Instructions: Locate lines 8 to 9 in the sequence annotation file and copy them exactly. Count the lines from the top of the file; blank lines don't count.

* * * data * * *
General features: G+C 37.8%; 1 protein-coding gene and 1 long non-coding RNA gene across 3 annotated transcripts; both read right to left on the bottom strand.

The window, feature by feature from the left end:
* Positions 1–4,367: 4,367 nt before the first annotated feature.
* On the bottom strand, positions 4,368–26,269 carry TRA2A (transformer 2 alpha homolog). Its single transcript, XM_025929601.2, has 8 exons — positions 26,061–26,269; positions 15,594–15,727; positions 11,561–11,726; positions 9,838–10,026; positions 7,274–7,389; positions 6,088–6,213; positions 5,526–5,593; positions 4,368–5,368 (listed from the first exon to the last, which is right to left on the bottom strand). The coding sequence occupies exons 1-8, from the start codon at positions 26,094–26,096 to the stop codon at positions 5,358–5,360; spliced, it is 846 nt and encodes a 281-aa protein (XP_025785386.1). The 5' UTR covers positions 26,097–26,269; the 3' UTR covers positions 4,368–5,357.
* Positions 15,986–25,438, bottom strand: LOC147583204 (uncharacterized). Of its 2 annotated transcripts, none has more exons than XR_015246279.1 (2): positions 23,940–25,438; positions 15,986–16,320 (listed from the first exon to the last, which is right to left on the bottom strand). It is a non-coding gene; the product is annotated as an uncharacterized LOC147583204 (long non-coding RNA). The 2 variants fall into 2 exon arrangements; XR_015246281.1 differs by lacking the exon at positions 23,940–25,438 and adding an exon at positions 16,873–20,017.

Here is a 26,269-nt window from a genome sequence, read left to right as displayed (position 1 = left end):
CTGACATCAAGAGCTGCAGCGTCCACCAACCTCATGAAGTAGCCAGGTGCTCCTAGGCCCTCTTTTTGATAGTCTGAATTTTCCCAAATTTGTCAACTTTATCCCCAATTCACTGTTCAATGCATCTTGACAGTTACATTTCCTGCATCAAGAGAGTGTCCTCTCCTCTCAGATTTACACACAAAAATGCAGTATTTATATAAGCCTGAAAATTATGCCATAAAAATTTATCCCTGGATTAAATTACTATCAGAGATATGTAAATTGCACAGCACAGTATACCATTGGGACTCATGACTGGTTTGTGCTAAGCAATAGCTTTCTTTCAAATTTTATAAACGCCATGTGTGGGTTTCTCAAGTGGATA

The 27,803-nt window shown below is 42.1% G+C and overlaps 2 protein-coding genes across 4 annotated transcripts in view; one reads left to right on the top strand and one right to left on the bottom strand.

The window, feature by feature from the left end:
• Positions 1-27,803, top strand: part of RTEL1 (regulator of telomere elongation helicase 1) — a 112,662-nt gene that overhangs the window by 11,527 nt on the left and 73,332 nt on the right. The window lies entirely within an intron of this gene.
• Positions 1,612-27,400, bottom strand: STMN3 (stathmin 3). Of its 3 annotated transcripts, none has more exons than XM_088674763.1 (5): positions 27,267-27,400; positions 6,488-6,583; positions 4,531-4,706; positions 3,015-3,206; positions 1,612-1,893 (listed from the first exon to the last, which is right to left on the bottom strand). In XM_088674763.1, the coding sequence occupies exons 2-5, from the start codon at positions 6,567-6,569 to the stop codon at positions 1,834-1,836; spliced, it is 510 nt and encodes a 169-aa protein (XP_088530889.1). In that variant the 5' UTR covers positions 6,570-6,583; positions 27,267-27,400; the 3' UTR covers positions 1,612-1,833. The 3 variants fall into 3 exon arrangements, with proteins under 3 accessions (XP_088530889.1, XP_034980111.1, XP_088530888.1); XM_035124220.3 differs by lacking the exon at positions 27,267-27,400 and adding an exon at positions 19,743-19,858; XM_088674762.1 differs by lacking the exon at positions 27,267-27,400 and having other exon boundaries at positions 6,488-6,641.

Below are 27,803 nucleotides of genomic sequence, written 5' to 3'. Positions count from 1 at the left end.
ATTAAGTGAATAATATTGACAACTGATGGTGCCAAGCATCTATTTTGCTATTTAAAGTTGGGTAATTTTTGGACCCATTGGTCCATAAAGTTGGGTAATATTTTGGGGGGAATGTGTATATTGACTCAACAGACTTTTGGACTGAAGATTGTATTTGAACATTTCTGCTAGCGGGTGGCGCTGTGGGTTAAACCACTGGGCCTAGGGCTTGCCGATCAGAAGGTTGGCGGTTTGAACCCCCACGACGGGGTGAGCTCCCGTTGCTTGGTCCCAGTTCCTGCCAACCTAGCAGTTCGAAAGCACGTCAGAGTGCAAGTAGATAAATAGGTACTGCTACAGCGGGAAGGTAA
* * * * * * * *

The 27,803-nt window shown below is 42.1% G+C and overlaps 2 protein-coding genes across 4 annotated transcripts in view; one reads left to right on the top strand and one right to left on the bottom strand.

The window, feature by feature from the left end: